Sunday, May 23, 2010
Aon Wrestling 5_22_2010 Part 2
So I'm sitting in front of my computer, posting part two of this blog, and adding some new photographs to the website. the rain has subsided today, and the sun is out. I am going to go around and see about making a few prints of some of the vistas of the area. We will see if that comes to fruition today, since there's quite a bit of work to do from this weekend.
As posted in Part One of the blog, it was a difficult show to photograph. You lose a reasonable amount of detail at ISO 6400 setting on any camera. You can see a lot of tests where a camera company shows a nice nice photograph at their highest ISO setting. What they do NOT tell you is how they arrived at it. A lot of times if you OVEREXPOSE a high ISO file, you mitigate some of the noise artifacts. Okay, so over expose by say 1/3-2/3 f/stops. Alright, so why don't you do that? Well what if you're photographing action? You want as FAST a shutter speed as you can muster, even underexposing the photograph and bringing it back in post *(the reverse of the above, so increasing the noise more).
Okay, so that doesn't explain everything. Most of the times, when you're using a high ISO setting such as 3200 or 6400 or higher, you're starved for quality+quantity of light. So what do these people do? They shoot a portrait of an individual, overexposing maybe 1/3 shot, using a studio strobe to light it, inside of say a softbox (thus dealing with quality and quantity of light) and then have a crew of professional retouchers bringing back detail or creating it.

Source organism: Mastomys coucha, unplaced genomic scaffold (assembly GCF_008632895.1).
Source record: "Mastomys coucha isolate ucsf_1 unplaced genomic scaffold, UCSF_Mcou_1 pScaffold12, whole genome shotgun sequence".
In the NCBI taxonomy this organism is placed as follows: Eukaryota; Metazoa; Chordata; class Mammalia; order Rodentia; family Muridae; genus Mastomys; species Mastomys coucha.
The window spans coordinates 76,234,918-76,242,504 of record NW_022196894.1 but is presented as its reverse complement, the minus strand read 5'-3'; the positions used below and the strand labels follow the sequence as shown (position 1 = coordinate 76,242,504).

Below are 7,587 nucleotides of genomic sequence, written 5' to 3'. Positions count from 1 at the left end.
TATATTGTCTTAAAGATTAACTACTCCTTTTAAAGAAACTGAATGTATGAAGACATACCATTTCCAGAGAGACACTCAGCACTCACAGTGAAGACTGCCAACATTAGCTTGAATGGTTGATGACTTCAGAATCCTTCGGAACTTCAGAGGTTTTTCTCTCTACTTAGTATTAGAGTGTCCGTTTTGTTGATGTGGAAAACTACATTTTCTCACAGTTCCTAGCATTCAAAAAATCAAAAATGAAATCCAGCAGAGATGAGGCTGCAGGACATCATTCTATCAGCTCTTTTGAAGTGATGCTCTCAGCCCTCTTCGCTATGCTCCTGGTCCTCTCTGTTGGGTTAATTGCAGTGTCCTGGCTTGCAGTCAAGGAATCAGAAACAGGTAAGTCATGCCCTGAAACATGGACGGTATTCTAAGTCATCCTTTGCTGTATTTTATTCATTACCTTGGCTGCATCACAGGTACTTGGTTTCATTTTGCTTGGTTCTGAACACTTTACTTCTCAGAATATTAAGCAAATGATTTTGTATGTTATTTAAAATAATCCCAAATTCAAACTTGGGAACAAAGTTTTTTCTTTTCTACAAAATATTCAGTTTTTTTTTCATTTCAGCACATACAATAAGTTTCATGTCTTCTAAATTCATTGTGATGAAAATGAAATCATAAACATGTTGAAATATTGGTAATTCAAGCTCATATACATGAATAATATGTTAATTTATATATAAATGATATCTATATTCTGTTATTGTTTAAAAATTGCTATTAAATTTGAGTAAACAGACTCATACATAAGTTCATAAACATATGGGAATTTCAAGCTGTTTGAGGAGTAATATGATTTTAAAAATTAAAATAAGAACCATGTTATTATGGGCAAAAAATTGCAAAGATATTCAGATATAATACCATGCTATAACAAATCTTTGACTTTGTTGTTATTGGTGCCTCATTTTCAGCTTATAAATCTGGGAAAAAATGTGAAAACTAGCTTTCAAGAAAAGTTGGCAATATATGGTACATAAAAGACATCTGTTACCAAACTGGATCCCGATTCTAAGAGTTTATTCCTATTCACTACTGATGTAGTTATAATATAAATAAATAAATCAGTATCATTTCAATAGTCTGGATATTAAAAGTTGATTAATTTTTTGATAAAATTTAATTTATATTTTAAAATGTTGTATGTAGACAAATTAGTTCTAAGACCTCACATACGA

I'm not saying that high ISO's haven't improved drastically. My old 30D I wouldn't have shot above ISO 800. I considered it an 800 camera. My old 40D, I shot at 1600. Now with the current cameras, except my 5D, I shoot at 3200 or 6400 if needed.
Alright, enough of that. Just shedding some light on how some camera manufacturers make their high ISO performance appear better than it is. Don't show me a portrait in a studio environment illustrating your high ISO performance. Show me a low light action shot at f/2.8 where you're BARELY getting enough shutter speed to freeze medium paced action, and you'll be seeing what I'm showing.
I just want to touch upon the background of these photos from this most recent event. My shooting position put me opposite this white divider cloth that the venue used to divide the floor section. The crowd sat below me, and to each side, so this wasn't a "set up ring with a cute white background". In hind site, I would have liked to have moved and shot with a crowd as my background, as the white really bothers me.
Well, here's a few from the show. I really only got to photograph about half of the show. The first part of the show, locating the venue controller of the lights was hard to do and we needed more of the lights turned on. In the beginning I was metering for 1/125 and that's simply not fast enough to even try to catch someone throwing someone through the air.
Please don't think me saying about the lighting is to say the lighting is bad at the venue. It's not, it's just not good for action photography. Think of highschool gymnasium lighting and you get the idea.
Here's a few photos, and a link to the first blog post
Also I want to say, since someone was confused about this before. My website is WWW.ROBLYNN.ORG
If you go to roblynn.com, it is not me. I have him linked on my site, and I suggest to take a look at his site and story too, however we are not the same guy.